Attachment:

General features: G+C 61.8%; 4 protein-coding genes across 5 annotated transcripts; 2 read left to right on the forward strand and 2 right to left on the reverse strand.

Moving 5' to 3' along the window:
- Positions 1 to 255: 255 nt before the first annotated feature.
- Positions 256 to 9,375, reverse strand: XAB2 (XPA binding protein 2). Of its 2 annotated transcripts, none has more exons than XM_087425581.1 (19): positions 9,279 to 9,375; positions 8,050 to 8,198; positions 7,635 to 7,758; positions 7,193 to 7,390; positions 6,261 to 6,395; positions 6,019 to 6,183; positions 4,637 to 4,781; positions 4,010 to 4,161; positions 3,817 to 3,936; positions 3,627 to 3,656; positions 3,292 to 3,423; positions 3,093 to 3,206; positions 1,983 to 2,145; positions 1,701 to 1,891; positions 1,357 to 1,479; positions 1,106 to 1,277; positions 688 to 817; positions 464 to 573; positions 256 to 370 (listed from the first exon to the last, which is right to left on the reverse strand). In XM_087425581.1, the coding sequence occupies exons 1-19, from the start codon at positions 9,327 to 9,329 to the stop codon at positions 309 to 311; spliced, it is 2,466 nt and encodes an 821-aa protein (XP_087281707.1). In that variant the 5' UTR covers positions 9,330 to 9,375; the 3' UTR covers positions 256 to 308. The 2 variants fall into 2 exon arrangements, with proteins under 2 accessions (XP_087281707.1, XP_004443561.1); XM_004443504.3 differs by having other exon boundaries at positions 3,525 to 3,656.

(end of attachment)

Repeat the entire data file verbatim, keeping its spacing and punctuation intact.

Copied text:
General features: G+C 61.8%; 4 protein-coding genes across 5 annotated transcripts; 2 read left to right on the forward strand and 2 right to left on the reverse strand.

Moving 5' to 3' along the window:
- Positions 1 to 255: 255 nt before the first annotated feature.
- Positions 256 to 9,375, reverse strand: XAB2 (XPA binding protein 2). Of its 2 annotated transcripts, none has more exons than XM_087425581.1 (19): positions 9,279 to 9,375; positions 8,050 to 8,198; positions 7,635 to 7,758; positions 7,193 to 7,390; positions 6,261 to 6,395; positions 6,019 to 6,183; positions 4,637 to 4,781; positions 4,010 to 4,161; positions 3,817 to 3,936; positions 3,627 to 3,656; positions 3,292 to 3,423; positions 3,093 to 3,206; positions 1,983 to 2,145; positions 1,701 to 1,891; positions 1,357 to 1,479; positions 1,106 to 1,277; positions 688 to 817; positions 464 to 573; positions 256 to 370 (listed from the first exon to the last, which is right to left on the reverse strand). In XM_087425581.1, the coding sequence occupies exons 1-19, from the start codon at positions 9,327 to 9,329 to the stop codon at positions 309 to 311; spliced, it is 2,466 nt and encodes an 821-aa protein (XP_087281707.1). In that variant the 5' UTR covers positions 9,330 to 9,375; the 3' UTR covers positions 256 to 308. The 2 variants fall into 2 exon arrangements, with proteins under 2 accessions (XP_087281707.1, XP_004443561.1); XM_004443504.3 differs by having other exon boundaries at positions 3,525 to 3,656.